Trust Damien Hirst to put a spin on things. In today’s launch of his NFT-based project, entitled “The Currency”, the British artist has devised an ingenious system that calls into question notions of worth and value — and, importantly, makes his buyers declare their colours by presenting them with a choice.
He has created 10,000 unique but almost identical spot paintings, each on an A4 sheet of special paper. The paper is not only signed and numbered in the usual way of multiples, but treated and watermarked, with an embedded hologram and other devices that make each sheet very difficult to copy or forge. Just like a banknote, in fact. Their nickname in the studio is “tenner”.
Each of the physical works corresponds to a non-fungible token, which can be bought, on application, for rather more than a tenner — $2,000 apiece. The NFTs are immediately tradeable, in the usual way. But here’s the special Hirst-devised twist: two months after issue, owners of the NFTs have a choice. You will have to make a decision on whether to keep the NFT or the physical artwork: you can’t keep both. If you decide on the NFT, or fail to make a choice, the corresponding piece of art will be destroyed. If it’s the physical work you choose, the NFT will be deleted from the blockchain.
At the end of a few months, therefore, “The Currency” could consist of either 10,000 NFTs in existence, or 10,000 paintings — or, most likely, a mixture of both. What the percentage of that mixture will be is anyone’s guess, and it’s that which will prove so interesting to market-watchers.
It’s a system with multiple challenges. The most obvious one is the challenge to the buyer, especially buyers with investment in mind — will it be the NFT that appreciates most, or the original piece of artwork signed by Hirst? Which will you prefer to own? And how will you take the gamble and make the choice?
As Hirst says in a video interview with former Bank of England governor Mark Carney: “Yes, I’m forcing people to make a choice. But the purchaser always has a choice. It’s not just ‘Where’s the value?’ It’s also ‘Where’s the joy?’”
He can’t help hoping, he says, that the majority of people will opt for the artwork. But then admits that it would be “exciting” if they didn’t. “It’s an experiment,” he says.
There’s a challenge, too, to the art market as it goes through the mini-revolution brought on by NFTs. If art has traditionally been considered a store of value first and foremost, and a tradable commodity second, this hybrid scheme blurs the lines: in Hirst’s view, the physical artworks themselves as much as the NFTs can act as a medium of exchange, as “currency”.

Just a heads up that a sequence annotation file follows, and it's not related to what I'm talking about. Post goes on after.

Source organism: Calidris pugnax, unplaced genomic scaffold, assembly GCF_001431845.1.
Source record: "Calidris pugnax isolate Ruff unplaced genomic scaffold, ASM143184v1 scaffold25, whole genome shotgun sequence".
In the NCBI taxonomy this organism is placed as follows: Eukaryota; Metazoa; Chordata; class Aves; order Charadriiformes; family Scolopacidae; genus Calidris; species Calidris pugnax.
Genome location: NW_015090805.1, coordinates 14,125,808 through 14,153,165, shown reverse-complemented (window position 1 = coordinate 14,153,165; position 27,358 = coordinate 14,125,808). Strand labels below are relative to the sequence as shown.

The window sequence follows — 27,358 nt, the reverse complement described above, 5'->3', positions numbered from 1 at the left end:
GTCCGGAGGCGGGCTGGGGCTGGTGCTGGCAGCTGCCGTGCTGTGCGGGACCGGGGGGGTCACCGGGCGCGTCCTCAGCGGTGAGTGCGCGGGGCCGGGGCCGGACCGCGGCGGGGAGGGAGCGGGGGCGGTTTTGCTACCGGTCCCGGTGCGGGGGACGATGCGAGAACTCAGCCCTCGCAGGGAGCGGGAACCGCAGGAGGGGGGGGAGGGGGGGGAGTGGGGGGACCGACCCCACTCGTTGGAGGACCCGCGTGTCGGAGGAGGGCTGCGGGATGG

Interestingly, it’s a project Hirst was developing even before the advent of the NFT craze. He was eager about the potential of using multiple quasi-identical artworks to explore notions of worth and value, and of trust and belief. And fascinated by the ways in which art becomes transactional, too: contemplating the “Mona Lisa”, he says, he found himself “as interested in the postcards as I was in the real thing”.
“Art as currency,” Hirst continues, “a lot of people have a problem with that.” It not only flies in the face of lingering romantic fantasies of the starving artist in his garret — something this billionaire artist has never aspired to — but challenges, as he says, the alchemy by which a few pounds-worth of materials are transformed into an object of possibly great worth.
As Carney points out, all systems of money are based on trust; in the case of art, there’s that further element of belief involved. Societies have given credence to that magical process since the start of human history. And in today’s world the artist’s name is an essential part of that imputation of value. “Yes, I’m a brand,” Hirst admits rather ruefully. “I don’t know if I like that though.”
He appears genuinely open-minded about the outcome of his “experiment”. He conceives of “The Currency” as a single conceptual project, a sort of global installation with a kinetic dynamism created by the market in the NFTs and the artworks: “It’s as much about the movement of the objects as the objects themselves.
“The Currency” is the latest in a long series of original schemes devised by Hirst and his team. From early on, Hirst styled himself as a new form of businessman-artist, keeping a smart eye on the market in his works, manipulating it cleverly and creatively, and smashing longstanding conventions of the gallery and auction systems playfully as well as profitably. He has buyers who unabashedly acquire his work to flip it for profit, and he appears — unusually for an artist — quite happy with that, understanding their function in keeping the value of his work high.
With a stack of boxes containing the 10,000 small paintings stashed somewhere in a secure vault, awaiting their fate in two months’ time, he is creating a sort of ultimate test of belief in his work and its durability, both in the market and in aesthetic terms.
“It’s exciting,” Hirst says. “I really don’t know what people will do.”
The one-week application period opens at 3pm BST on July 14. Details at nft.heni.com